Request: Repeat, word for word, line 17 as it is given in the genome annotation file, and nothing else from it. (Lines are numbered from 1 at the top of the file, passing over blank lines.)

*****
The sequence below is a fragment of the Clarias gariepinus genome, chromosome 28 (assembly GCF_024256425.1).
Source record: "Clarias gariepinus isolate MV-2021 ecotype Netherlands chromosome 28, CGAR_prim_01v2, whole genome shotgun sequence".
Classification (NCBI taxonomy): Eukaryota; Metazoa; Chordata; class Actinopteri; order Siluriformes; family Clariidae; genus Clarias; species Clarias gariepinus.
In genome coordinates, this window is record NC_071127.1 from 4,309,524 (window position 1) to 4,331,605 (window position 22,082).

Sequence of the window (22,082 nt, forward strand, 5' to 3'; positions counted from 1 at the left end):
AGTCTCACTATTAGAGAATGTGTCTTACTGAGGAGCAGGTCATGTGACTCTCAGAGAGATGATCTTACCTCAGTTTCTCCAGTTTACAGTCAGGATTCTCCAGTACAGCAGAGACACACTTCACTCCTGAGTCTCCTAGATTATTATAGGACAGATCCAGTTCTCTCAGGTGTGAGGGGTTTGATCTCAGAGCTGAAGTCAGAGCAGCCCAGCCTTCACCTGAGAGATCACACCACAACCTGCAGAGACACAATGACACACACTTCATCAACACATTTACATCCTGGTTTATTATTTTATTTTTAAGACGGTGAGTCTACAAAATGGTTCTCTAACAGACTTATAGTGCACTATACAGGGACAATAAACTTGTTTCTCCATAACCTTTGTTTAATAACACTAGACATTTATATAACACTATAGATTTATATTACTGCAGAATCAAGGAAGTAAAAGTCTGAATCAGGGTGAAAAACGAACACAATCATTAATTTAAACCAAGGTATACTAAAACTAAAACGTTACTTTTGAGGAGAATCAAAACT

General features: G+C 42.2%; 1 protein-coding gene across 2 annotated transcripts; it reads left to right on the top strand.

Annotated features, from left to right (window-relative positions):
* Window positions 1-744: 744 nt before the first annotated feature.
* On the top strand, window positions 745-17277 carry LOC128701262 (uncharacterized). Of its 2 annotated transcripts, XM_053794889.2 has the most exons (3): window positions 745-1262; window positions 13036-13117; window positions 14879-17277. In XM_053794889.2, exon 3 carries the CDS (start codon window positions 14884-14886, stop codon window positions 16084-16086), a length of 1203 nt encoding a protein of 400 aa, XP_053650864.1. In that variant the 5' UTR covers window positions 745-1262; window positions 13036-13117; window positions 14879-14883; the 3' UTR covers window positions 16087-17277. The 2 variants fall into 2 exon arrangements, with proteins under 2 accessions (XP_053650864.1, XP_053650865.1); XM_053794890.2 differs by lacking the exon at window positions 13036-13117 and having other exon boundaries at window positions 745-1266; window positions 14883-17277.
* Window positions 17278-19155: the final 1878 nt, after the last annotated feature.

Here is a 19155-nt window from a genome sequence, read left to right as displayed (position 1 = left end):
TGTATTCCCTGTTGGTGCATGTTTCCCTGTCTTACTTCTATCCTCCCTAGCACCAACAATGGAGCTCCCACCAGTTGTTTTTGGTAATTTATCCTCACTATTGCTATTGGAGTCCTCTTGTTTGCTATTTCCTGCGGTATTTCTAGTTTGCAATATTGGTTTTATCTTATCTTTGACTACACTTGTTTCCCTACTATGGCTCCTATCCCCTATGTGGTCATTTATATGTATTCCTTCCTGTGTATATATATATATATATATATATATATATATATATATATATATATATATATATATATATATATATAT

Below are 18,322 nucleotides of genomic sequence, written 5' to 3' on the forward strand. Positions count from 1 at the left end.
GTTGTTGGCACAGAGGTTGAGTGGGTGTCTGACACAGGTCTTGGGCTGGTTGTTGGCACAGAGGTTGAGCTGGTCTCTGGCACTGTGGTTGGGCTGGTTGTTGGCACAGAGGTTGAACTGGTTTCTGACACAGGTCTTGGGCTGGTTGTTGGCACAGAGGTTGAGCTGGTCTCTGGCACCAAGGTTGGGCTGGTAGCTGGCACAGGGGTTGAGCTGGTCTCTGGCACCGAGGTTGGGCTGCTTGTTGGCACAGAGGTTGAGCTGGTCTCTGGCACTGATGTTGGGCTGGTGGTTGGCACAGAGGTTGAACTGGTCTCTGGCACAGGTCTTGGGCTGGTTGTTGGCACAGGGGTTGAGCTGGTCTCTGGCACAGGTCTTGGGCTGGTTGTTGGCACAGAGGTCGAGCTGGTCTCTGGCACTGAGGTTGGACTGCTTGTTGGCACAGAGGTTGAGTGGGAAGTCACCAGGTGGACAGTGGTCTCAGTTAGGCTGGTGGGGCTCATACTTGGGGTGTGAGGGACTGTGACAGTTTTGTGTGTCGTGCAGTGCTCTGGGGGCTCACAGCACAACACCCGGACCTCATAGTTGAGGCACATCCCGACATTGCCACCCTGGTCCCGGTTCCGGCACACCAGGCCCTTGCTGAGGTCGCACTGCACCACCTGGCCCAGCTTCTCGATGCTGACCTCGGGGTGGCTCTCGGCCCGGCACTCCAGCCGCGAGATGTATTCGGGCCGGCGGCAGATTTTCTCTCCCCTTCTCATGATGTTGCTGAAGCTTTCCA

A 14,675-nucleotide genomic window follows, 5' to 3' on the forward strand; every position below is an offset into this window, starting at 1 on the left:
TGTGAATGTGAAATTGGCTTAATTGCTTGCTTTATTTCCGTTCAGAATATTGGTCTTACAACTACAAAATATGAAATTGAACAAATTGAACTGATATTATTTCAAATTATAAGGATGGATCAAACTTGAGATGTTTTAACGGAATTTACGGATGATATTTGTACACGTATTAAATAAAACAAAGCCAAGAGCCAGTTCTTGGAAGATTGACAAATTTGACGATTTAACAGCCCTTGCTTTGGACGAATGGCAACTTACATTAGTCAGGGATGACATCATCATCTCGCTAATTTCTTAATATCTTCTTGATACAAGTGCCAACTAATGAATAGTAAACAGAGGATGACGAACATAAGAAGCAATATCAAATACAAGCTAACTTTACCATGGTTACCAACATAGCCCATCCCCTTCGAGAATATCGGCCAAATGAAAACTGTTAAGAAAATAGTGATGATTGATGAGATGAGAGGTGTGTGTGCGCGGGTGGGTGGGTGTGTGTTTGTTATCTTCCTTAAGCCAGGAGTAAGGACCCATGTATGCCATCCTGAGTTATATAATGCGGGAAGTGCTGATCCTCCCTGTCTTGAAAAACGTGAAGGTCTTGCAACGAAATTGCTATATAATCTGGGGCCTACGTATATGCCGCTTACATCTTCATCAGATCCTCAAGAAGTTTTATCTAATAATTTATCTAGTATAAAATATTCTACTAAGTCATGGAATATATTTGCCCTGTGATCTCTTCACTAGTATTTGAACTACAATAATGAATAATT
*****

TGTGAATGTGAAATTGGCTTAATTGCTTGCTTTATTTCCGTTCAGAATATTGGTCTTACAACTACAAAATATGAAATTGAACAAATTGAACTGATATTATTTCAAATTATAAGGATGGATCAAACTTGAGATGTTTTAACGGAATTTACGGATGATATTTGTACACGTATTAAATAAAACAAAGCCAAGAGCCAGTTCTTGGAAGATTGACAAATTTGACGATTTAACAGCCCTTGCTTTGGACGAATGGCAACTTACATTAGTCAGGGATGACATCATCATCTCGCTAATTTCTTAATATCTTCTTGATACAAGTGCCAACTAATGAATAGTAAACAGAGGATGACGAACATAAGAAGCAATATCAAATACAAGCTAACTTTACCATGGTTACCAACATAGCCCATCCCCTTCGAGAATATCGGCCAAATGAAAACTGTTAAGAAAATAGTGATGATTGATGAGATGAGAGGTGTGTGTGCGCGGGTGGGTGGGTGTGTGTTTGTTATCTTCCTTAAGCCAGGAGTAAGGACCCATGTATGCCATCCTGAGTTATATAATGCGGGAAGTGCTGATCCTCCCTGTCTTGAAAAACGTGAAGGTCTTGCAACGAAATTGCTATATAATCTGGGGCCTACGTATATGCCGCTTACATCTTCATCAGATCCTCAAGAAGTTTTATCTAATAATTTATCTAGTATAAAATATTCTACTAAGTCATGGAATATATTTGCCCTGTGATCTCTTCACTAGTATTTGAACTACAATAATGAATAATT